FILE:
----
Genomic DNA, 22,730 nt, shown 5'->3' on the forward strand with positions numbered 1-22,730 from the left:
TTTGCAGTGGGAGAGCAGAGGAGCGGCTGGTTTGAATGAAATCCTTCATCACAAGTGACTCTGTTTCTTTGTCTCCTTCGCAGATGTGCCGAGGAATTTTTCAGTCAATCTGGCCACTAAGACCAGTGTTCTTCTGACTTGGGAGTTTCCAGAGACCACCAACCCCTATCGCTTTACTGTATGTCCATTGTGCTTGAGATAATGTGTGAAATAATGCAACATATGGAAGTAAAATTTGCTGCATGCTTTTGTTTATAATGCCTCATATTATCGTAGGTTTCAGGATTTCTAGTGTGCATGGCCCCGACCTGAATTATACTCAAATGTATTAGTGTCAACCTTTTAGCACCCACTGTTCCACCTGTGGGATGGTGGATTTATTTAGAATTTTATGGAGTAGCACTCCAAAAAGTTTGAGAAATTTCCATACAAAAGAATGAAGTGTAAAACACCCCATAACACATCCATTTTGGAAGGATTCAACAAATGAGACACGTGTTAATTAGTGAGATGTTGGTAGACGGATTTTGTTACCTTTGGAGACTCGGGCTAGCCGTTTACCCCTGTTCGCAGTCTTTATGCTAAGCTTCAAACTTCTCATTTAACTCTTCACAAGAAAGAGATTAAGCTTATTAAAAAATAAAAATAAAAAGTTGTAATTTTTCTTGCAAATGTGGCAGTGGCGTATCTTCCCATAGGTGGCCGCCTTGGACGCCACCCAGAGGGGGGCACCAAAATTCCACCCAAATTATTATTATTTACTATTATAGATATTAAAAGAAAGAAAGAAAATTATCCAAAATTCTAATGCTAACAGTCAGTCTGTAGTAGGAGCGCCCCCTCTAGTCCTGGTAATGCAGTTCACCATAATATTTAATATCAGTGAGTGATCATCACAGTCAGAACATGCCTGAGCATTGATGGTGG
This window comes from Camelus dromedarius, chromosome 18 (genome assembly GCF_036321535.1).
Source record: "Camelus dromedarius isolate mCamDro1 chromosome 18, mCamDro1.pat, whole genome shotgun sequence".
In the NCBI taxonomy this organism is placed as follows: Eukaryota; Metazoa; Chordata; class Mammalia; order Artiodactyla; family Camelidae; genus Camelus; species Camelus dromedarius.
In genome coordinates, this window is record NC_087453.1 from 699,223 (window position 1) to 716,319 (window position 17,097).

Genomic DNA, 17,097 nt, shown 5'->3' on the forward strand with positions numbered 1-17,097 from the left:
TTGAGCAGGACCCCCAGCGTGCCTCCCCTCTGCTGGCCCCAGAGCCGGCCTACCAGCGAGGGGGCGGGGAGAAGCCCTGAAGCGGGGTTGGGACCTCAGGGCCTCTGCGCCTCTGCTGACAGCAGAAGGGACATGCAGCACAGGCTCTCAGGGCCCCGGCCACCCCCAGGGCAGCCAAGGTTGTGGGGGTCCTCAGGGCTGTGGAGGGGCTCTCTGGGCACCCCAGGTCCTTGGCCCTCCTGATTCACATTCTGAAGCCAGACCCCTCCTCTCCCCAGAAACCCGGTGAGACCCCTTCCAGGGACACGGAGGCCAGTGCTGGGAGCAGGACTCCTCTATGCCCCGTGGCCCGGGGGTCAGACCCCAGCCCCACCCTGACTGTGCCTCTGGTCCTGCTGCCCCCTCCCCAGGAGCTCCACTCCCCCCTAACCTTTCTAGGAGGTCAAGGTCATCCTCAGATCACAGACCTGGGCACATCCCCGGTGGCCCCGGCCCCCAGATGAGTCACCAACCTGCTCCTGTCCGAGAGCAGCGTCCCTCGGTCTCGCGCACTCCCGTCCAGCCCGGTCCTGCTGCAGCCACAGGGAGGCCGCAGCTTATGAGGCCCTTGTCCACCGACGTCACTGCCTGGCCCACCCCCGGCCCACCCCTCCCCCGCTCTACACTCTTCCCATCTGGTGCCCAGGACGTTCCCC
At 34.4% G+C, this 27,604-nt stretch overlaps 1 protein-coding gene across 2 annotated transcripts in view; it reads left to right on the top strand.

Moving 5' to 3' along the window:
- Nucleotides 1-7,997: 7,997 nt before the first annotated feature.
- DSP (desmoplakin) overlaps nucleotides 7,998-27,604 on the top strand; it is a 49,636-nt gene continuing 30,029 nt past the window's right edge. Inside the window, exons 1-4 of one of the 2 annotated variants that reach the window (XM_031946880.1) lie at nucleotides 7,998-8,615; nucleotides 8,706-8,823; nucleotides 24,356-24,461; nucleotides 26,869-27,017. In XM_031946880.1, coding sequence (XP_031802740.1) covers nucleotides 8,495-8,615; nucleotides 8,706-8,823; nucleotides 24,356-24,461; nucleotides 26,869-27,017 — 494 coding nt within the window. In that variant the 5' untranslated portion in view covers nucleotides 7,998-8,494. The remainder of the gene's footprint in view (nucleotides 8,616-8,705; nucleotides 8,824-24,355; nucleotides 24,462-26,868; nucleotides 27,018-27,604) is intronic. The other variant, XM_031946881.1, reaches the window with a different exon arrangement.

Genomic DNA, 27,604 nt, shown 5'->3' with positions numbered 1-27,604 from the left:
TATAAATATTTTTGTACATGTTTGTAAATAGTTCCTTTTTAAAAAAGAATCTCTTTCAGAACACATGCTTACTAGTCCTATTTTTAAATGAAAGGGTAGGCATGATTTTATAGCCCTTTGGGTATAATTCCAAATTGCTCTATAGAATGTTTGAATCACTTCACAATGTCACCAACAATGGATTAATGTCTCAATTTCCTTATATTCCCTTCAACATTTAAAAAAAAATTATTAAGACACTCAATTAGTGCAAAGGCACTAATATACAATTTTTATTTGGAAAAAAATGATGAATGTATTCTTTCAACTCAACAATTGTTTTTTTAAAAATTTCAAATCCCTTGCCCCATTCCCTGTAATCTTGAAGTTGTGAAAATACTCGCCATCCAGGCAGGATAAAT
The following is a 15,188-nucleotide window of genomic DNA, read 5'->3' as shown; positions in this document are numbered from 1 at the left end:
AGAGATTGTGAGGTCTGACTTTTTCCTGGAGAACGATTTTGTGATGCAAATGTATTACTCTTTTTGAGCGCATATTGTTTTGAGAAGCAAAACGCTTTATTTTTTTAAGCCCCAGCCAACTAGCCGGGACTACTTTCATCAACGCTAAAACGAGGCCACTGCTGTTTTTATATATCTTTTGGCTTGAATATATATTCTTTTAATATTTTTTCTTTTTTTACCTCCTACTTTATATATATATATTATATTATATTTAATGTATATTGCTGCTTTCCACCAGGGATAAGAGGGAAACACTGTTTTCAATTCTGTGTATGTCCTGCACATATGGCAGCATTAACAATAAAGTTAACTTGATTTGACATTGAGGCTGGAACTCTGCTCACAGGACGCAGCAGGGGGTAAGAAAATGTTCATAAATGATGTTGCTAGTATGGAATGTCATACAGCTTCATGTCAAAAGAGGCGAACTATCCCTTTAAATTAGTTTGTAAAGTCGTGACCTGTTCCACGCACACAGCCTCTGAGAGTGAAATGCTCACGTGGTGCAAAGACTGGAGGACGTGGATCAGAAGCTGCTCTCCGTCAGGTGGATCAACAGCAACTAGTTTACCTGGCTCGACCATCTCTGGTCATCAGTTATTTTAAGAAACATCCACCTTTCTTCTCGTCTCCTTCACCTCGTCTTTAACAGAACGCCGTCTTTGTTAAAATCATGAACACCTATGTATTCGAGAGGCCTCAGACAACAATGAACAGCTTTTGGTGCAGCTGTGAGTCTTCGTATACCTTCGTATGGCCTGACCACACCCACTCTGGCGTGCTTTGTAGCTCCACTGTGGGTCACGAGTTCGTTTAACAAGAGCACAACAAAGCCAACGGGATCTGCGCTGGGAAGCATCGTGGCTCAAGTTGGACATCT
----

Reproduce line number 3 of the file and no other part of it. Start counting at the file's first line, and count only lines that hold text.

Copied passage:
This window comes from Camelus dromedarius, chromosome 18 (genome assembly GCF_036321535.1).